He’s ready for his Olympic moment.
Nathan Chen is one of the United States’ brightest athletic talents at this year’s Olympic games and while the 18-year-old figure skating star has his sights set on gold, he knows he wouldn’t be on the ice without the support of his family. It’s been a whirlwind so far, but Chen’s family hasn’t missed a moment and now, with the eyes of the world watching every single jump, he’s ready for the perfect landing.
Here’s everything you need to know about Chen and the support system behind him:
1. Chen Has Four Older Brothers & Sisters
Chen, who grew up in Salt Lake City, Utah before his family moved to Los Angeles so he could train, comes from a tight-knit family and he’s the baby of the bunch. The decorated athlete has four older siblings, Alice, Janice, Tony and Colin, and he’s got his older brothers to thank for his interest in skating.
He first got on the ice when he was just three years old – after he saw his older brothers playing hockey. And it didn’t take long for Chen to realize he was exactly where he belonged. “I get a rush of adrenaline,” Chen told Parade Magazine. “I want to do it again and again. That definitively has made me super passionate about skating.”
Of course, while the siblings might have been competitive growing up, they’re now each other’s biggest fans, particularly when Chen takes his talents to PyeongChang in 2018. He’s got plenty of reason to be confident – fresh off gold-medal performances in the ISU Grand Prix Final and Four Continents Championships. He also became the first male in figure skating history to land five quadruple jumps in a single performance at the 2017 U.S. Figure Skating Championships.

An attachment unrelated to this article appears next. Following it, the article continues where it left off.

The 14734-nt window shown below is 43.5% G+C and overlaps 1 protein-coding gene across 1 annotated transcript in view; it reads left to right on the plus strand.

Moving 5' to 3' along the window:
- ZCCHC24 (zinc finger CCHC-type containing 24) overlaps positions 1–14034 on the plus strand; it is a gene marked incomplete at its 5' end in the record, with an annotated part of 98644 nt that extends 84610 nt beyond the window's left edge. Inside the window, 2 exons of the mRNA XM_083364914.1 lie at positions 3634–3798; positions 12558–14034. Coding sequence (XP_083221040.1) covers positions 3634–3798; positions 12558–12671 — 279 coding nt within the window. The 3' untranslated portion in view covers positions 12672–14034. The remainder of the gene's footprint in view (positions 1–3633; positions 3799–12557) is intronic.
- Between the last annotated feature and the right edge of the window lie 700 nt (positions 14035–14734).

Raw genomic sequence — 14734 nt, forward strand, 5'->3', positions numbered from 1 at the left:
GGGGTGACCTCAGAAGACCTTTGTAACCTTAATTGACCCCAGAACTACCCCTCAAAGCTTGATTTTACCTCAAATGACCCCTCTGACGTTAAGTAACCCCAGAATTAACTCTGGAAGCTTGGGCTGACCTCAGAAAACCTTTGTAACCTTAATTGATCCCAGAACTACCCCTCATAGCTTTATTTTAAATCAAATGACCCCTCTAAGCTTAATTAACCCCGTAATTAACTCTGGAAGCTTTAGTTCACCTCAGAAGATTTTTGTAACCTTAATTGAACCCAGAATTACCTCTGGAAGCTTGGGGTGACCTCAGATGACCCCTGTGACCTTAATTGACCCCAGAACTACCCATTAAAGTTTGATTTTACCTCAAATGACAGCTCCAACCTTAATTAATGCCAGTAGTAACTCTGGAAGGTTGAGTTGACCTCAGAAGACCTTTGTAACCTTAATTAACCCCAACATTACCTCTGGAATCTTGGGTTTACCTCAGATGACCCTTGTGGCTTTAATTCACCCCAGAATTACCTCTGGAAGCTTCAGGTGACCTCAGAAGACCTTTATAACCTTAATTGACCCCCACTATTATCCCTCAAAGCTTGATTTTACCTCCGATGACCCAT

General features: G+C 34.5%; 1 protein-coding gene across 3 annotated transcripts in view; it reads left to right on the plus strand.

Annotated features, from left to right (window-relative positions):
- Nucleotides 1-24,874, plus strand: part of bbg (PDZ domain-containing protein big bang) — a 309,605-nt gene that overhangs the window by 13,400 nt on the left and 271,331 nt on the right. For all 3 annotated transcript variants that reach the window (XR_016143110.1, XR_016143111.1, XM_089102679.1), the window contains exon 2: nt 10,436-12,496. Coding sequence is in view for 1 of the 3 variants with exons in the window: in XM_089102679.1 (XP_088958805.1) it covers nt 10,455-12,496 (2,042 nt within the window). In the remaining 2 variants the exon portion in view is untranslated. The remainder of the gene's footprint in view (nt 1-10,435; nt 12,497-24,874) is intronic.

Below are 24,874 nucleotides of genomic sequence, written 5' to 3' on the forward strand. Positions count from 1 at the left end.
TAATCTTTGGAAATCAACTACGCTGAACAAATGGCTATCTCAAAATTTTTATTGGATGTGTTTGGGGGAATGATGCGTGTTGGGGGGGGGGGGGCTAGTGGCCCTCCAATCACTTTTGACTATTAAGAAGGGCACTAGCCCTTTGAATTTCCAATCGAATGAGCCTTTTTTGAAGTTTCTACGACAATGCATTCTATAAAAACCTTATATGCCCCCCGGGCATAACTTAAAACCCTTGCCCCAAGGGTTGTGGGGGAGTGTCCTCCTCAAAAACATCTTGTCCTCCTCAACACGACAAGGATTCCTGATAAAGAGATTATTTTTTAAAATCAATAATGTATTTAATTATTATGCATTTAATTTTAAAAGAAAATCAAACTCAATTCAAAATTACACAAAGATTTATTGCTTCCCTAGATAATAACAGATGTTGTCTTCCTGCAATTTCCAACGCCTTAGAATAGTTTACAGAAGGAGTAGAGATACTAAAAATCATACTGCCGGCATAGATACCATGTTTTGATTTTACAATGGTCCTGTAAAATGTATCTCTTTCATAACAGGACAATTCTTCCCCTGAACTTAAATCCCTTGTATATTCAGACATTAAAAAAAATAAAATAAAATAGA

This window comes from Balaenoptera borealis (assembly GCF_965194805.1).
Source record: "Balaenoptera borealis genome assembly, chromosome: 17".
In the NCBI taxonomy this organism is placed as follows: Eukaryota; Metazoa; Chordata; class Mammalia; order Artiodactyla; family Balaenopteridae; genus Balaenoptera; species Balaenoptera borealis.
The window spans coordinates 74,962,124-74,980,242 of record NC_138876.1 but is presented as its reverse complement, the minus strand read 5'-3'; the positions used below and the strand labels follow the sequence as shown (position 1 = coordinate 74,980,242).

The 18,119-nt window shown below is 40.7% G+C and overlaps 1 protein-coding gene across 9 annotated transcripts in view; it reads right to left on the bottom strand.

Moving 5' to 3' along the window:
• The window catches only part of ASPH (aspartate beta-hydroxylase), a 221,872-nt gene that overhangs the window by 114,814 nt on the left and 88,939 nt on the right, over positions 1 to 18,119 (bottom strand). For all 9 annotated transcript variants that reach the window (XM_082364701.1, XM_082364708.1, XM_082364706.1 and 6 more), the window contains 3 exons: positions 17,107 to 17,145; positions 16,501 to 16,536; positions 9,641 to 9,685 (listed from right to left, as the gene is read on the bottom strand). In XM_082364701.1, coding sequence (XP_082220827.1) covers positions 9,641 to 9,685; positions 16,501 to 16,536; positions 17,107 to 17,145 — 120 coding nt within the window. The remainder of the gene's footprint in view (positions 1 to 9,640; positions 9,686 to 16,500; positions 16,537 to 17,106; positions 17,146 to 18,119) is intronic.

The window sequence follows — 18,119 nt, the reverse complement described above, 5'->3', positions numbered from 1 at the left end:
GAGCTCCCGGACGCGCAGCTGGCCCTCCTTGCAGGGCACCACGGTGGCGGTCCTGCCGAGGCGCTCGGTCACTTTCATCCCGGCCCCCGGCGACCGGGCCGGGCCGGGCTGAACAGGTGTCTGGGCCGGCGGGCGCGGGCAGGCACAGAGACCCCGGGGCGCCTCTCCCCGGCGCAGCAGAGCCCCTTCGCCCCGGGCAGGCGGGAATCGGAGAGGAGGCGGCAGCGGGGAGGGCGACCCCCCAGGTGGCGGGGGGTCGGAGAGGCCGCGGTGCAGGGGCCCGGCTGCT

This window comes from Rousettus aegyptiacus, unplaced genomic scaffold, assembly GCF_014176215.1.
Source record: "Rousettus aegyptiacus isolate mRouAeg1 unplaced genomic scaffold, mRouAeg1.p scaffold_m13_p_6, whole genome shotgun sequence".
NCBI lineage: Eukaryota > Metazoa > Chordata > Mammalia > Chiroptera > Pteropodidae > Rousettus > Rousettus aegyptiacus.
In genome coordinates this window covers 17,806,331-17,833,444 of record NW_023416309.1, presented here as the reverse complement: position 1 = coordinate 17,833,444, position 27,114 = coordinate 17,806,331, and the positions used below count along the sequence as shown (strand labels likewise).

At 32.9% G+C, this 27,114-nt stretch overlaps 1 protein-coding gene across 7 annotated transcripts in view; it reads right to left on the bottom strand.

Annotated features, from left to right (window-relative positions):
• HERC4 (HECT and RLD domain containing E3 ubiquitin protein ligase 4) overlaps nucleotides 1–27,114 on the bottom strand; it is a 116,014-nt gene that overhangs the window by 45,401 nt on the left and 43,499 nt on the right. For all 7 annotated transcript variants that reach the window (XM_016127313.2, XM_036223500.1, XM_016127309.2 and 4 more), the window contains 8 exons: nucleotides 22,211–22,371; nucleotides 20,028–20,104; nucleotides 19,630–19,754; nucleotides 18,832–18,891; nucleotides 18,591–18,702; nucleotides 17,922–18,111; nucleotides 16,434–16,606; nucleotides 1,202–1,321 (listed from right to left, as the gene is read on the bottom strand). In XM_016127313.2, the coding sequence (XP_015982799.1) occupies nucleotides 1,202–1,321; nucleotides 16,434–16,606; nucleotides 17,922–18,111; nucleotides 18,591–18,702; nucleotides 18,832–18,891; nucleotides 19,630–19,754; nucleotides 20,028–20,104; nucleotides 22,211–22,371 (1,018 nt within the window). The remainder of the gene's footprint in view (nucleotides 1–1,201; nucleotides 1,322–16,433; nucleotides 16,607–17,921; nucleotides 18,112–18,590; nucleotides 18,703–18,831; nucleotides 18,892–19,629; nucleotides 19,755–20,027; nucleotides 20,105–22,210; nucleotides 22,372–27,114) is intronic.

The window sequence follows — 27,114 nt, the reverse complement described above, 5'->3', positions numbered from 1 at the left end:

2. His Parents Moved to the United States from China in 1998
Chen’s parents were both born and raised in China and their experiences as immigrants have been the spark that drives Chen every time he steps onto the ice. He told ESPN:
There are a lot of cultural differences between Americans and Chinese, and I think that having both aspects be part of my life has helped me in a lot of ways, from an academic standpoint to an athletics standpoint. They came to the U.S. with not much, and it’s really inspirational to see how far they’ve come and how hard they worked for us. To be able to raise that many kids, and my dad was going to school at the time, just to listen to some of the stuff they’ve been through really motivates me.
Although Chen doesn’t remember his very first moment on the ice, his mother is quick to recount the memory, telling ESPN: “He din’t want to leave. He just stood there and cried and cried.”
Chen’s parents were supportive of every athletic choice he’s made over the last decade and a half and there have been plenty. He first wanted to be a hockey goalie before turning his attention to figure skating and also had plenty of interests off the ice, including ballet, gymnastics and playing piano.
3. Chen Credits His Mother, Hetty, For His On-Ice Success
Being an Olympian is hard. Being an Olympian while trying to balance teenage life might be even harder.
And Chen is the first to admit – loudly and frequently, as often as he can – that his mother, Hetty Wang, is the reason he’s been able to do it all. He told AOL: